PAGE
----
Posts Tagged ‘family travel’

Conservation and the Galápagos Islands

Tuesday, June 29th, 2010
The Northern Elephant Seal Pup  Photograph by Thomas Schnetlage

Northern Elephant Seal Pup. Photo: Thomas Schnetlage

The Galápagos Islands are known worldwide for their stunning beauty and environmental diversity. Due to their unique location, size, and home to plants and animals found anywhere else in the world, the islands are in need of environmental conservation and were recognized in 1978 as UNESCO World Heritage Site. As a result, tourist organizations are very careful not to harm the sensitive islands while visiting.

Here are some other interesting facts about the islands:

  1. They are one of the few locations in the world that do not have and have never had an indigenous human population.
  2. In 1959, about 1,500 souls called the islands home. By 2006, the population had ballooned to as many as 40,000.
  3. Although there are eighteen main islands that make up the Galápagos Islands, only five are inhabited by people – Baltra, Floreana, Isabela, San Cristobal, and Santa Cruz.
  4. The islands have a healthy diverse plant and animal population, but have struggled to maintain them due to species that have been introduced by humans. 700 plants have been introduced by visitors since European discovery in 1535 – compared to the 500 native plants. As a result, there is competition between the two groups for survival.
  5. The same can be said for animals – British pirates first released goats on the islands to use for food. Today, non-native animals still include goats, as well as pigs, dogs, rats, cats, mice, sheep, horses, donkeys, cows, poultry, ants, cockroaches, and some parasites. Dogs and cats may attack birds and damage their nests. Pigs can destroy the nests of tortoises, turtles, and iguanas.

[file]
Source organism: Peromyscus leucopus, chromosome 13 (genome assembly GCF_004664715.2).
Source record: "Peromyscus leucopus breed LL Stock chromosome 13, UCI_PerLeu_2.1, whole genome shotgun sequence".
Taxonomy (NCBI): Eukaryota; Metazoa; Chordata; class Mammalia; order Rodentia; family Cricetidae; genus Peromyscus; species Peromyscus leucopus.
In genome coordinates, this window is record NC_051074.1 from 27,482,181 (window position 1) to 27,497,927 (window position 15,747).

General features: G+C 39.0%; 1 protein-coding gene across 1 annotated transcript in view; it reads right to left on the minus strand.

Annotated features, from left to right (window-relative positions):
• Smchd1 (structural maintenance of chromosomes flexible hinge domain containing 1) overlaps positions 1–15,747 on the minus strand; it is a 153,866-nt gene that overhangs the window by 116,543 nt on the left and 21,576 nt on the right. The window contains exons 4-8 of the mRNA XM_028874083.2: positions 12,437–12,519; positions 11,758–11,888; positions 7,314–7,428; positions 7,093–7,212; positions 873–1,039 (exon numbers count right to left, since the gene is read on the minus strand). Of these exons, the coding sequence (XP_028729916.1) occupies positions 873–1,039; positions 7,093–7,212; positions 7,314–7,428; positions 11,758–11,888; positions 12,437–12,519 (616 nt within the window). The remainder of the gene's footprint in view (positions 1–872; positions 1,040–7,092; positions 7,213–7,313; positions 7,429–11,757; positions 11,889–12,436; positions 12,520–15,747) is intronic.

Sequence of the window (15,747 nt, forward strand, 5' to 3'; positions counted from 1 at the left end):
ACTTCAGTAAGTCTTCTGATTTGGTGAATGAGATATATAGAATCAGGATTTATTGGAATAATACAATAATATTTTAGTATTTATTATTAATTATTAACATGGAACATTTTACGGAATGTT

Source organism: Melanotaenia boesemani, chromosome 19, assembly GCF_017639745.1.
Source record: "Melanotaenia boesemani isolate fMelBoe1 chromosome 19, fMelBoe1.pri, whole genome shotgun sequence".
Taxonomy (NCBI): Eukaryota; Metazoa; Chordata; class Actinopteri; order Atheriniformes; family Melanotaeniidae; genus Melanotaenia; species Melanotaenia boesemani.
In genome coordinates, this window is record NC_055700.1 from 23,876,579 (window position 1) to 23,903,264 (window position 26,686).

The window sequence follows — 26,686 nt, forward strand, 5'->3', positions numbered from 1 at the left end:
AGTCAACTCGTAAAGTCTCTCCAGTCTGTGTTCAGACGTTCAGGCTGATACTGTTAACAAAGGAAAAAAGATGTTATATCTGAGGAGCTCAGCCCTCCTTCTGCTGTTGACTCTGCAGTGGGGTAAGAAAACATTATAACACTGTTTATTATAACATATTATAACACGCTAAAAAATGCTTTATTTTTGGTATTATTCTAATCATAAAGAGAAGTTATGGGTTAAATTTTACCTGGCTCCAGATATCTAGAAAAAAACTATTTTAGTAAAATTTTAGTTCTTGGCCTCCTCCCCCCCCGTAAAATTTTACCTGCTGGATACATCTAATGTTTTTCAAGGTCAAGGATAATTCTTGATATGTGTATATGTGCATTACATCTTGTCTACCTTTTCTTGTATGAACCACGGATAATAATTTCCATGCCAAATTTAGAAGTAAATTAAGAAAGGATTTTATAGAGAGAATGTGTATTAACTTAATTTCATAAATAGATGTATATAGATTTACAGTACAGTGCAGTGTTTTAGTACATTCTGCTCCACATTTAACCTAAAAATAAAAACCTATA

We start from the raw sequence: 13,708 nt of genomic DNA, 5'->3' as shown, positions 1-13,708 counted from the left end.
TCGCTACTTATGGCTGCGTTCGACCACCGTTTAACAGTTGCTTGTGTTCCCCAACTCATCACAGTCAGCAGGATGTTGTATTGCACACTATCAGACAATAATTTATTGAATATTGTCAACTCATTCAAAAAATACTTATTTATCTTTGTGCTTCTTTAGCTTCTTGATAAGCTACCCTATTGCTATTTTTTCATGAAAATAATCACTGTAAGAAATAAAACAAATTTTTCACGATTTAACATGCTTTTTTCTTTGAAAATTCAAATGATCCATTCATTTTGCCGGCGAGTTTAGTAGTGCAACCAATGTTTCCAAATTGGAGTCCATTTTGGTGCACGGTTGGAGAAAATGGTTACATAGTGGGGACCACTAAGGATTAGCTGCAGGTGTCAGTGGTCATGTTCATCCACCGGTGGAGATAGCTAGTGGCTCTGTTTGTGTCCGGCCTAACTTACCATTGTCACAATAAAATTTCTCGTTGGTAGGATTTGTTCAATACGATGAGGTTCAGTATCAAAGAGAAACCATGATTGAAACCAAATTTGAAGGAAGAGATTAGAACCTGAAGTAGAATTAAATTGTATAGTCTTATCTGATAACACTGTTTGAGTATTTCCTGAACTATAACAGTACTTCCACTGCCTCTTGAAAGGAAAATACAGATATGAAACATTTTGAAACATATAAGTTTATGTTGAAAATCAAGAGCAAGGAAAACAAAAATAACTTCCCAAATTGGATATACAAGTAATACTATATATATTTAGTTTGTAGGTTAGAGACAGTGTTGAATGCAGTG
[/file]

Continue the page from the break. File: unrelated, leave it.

The good news is there are many professionals keeping an eye on the environmental balance of the islands, including the Galapagos National Park and The Darwin Foundation. To help learn, study, and educate yourself about our world’s oceans, we recommend the Smithsonian’s own Ocean Portal, which includes tools for educators, amazing photo essays, and information on how you can make a difference in preserving these precious resources.

What would you do to conserve the Galápagos Islands? Share your ideas.

Visit the Galapágos with your family! Click here for more information.

The Hualapai Nation and the Grand Canyon

Tuesday, June 1st, 2010
Havasu Falls, Grand Canyon  Photograph by Steven King

Havasu Falls, Grand Canyon. Photo: Steven King

Have you ever tried to describe how big the Grand Canyon is to someone who has never seen it? It can’t be put into words how far, how deep or just the amazing colors that burst from the rocks at sunset. Now imagine being able to walk across the canyon and look down as if you were a bird.

The Hualapai (pronounced lə-pī‘) Nation of Arizona thought of that, and then decided to make it a reality. They created a Grand Canyon Skywalk, a U-shaped walkway that extends over the canyon with a clear glass bottom that allows visitors to view it from a different perspective. The walkway spans 70 feet over the Grand Canyon’s rim and sits 4,000 feet above the Colorado River. By the time it was completed in March of 2007, the walkway had received lots of positive press and is considered one of the best day trips from Las Vegas, Nevada. It has attracted over one million people from six continents and more than 50 countries.

You may have heard of the Grand Canyon Skywalk, but how much do you know about the Hualapai Nation? Hualapai means “people of the tall pine” and their ancestral land stretches about 100 miles along the pine-filled southern edge of the Grand Canyon and along the Colorado River. The elevation of the land varies widely—starting at 1,500 feet at the Colorado River and then escalating as high 7,300 feet at its highest point of Aubrey Cliffs, located on the eastern end of the reservation. Physical evidence of the group being in the area dates back to 600 A.D.

Today, there are approximately 1,400 Hualapai people, and the area has gone through revitalization, mostly because of the tourism efforts of the tribe. River-rafting, traditional and modern tribal arts, and hunting expeditions have all helped support the local economy. The results include 200 new homes, an improved community water supply and sewage system, and additional street lights—all valuable to create a solid infrastructure for the future.

How would you describe the Grand Canyon to someone who has never been there?